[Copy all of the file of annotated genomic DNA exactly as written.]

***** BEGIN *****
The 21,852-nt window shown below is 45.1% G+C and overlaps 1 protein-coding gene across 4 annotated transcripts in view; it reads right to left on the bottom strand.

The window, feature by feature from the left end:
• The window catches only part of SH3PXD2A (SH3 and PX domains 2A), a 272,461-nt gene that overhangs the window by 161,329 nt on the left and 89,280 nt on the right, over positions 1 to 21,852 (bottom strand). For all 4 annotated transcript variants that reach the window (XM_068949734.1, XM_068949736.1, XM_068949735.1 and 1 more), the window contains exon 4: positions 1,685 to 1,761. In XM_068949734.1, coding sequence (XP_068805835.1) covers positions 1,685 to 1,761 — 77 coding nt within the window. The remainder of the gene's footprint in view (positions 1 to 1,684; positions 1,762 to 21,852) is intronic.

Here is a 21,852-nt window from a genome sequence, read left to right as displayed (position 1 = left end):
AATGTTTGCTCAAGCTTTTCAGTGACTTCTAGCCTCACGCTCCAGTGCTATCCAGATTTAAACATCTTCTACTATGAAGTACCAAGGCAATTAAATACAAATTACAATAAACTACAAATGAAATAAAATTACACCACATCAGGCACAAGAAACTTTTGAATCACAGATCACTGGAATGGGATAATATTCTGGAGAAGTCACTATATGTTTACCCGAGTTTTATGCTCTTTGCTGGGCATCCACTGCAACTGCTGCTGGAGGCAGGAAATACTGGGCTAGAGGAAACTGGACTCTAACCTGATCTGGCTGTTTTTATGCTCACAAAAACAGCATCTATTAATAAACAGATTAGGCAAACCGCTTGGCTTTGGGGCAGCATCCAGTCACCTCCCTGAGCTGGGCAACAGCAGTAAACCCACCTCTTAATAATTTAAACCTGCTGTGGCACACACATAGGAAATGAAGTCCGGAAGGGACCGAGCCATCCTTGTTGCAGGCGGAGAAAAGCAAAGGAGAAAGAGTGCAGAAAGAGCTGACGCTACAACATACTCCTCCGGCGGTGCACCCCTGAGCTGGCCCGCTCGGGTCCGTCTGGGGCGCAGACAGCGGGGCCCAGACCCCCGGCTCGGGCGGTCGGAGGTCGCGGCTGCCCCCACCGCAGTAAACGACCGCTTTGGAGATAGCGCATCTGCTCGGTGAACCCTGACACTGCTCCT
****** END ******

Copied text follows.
The 21,852-nt window shown below is 45.1% G+C and overlaps 1 protein-coding gene across 4 annotated transcripts in view; it reads right to left on the bottom strand.

The window, feature by feature from the left end:
• The window catches only part of SH3PXD2A (SH3 and PX domains 2A), a 272,461-nt gene that overhangs the window by 161,329 nt on the left and 89,280 nt on the right, over positions 1 to 21,852 (bottom strand). For all 4 annotated transcript variants that reach the window (XM_068949734.1, XM_068949736.1, XM_068949735.1 and 1 more), the window contains exon 4: positions 1,685 to 1,761. In XM_068949734.1, coding sequence (XP_068805835.1) covers positions 1,685 to 1,761 — 77 coding nt within the window. The remainder of the gene's footprint in view (positions 1 to 1,684; positions 1,762 to 21,852) is intronic.

Here is a 21,852-nt window from a genome sequence, read left to right as displayed (position 1 = left end):
AATGTTTGCTCAAGCTTTTCAGTGACTTCTAGCCTCACGCTCCAGTGCTATCCAGATTTAAACATCTTCTACTATGAAGTACCAAGGCAATTAAATACAAATTACAATAAACTACAAATGAAATAAAATTACACCACATCAGGCACAAGAAACTTTTGAATCACAGATCACTGGAATGGGATAATATTCTGGAGAAGTCACTATATGTTTACCCGAGTTTTATGCTCTTTGCTGGGCATCCACTGCAACTGCTGCTGGAGGCAGGAAATACTGGGCTAGAGGAAACTGGACTCTAACCTGATCTGGCTGTTTTTATGCTCACAAAAACAGCATCTATTAATAAACAGATTAGGCAAACCGCTTGGCTTTGGGGCAGCATCCAGTCACCTCCCTGAGCTGGGCAACAGCAGTAAACCCACCTCTTAATAATTTAAACCTGCTGTGGCACACACATAGGAAATGAAGTCCGGAAGGGACCGAGCCATCCTTGTTGCAGGCGGAGAAAAGCAAAGGAGAAAGAGTGCAGAAAGAGCTGACGCTACAACATACTCCTCCGGCGGTGCACCCCTGAGCTGGCCCGCTCGGGTCCGTCTGGGGCGCAGACAGCGGGGCCCAGACCCCCGGCTCGGGCGGTCGGAGGTCGCGGCTGCCCCCACCGCAGTAAACGACCGCTTTGGAGATAGCGCATCTGCTCGGTGAACCCTGACACTGCTCCT